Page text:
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J Neurochem. 2010 Jun;113(5):1073-91. doi: 10.1111/j.1471-4159.2010.06672.x. Epub 2010 Mar 17.

Differential vulnerability of neurons in Huntington's disease: the role of cell type-specific features.

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Department of Anatomy and Cell Biology. University of Illinois at Chicago, Chicago, Illinois 60612, USA.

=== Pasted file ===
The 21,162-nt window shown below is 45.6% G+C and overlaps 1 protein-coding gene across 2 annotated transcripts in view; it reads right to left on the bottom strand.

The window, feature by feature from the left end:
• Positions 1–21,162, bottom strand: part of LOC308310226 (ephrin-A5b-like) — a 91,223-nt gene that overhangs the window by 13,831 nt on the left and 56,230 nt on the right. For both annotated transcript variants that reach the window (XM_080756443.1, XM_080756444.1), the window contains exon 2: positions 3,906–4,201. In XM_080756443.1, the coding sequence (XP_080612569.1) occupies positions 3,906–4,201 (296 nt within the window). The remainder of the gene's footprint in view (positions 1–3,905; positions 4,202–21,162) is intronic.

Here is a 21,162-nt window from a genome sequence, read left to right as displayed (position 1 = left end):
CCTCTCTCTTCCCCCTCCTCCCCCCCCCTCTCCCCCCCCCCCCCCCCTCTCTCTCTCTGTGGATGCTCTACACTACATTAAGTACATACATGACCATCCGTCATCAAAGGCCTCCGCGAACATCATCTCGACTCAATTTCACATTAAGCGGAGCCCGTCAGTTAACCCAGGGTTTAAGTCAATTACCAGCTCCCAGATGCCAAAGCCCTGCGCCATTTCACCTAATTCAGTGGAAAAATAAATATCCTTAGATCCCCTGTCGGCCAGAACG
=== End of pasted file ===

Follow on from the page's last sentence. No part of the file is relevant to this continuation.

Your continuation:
Abnormal expansion of a polyglutamine tract in huntingtin (Htt) protein results in Huntington's disease (HD), an autosomal dominant neurodegenerative disorder involving progressive loss of motor and cognitive function. Contrasting with the ubiquitous tissue expression of polyglutamine-expanded Htt, HD pathology is characterized by the increased vulnerability of specific neuronal populations within the striatum and the cerebral cortex. Morphological, biochemical, and functional characteristics of neurons affected in HD that might render these cells more vulnerable to the toxic effects of polyglutamine-Htt are covered in this review. The differential vulnerability of neurons observed in HD is discussed in the context of various major pathogenic mechanisms proposed to date, and in line with evidence showing a 'dying-back' pattern of degeneration in affected neuronal populations.

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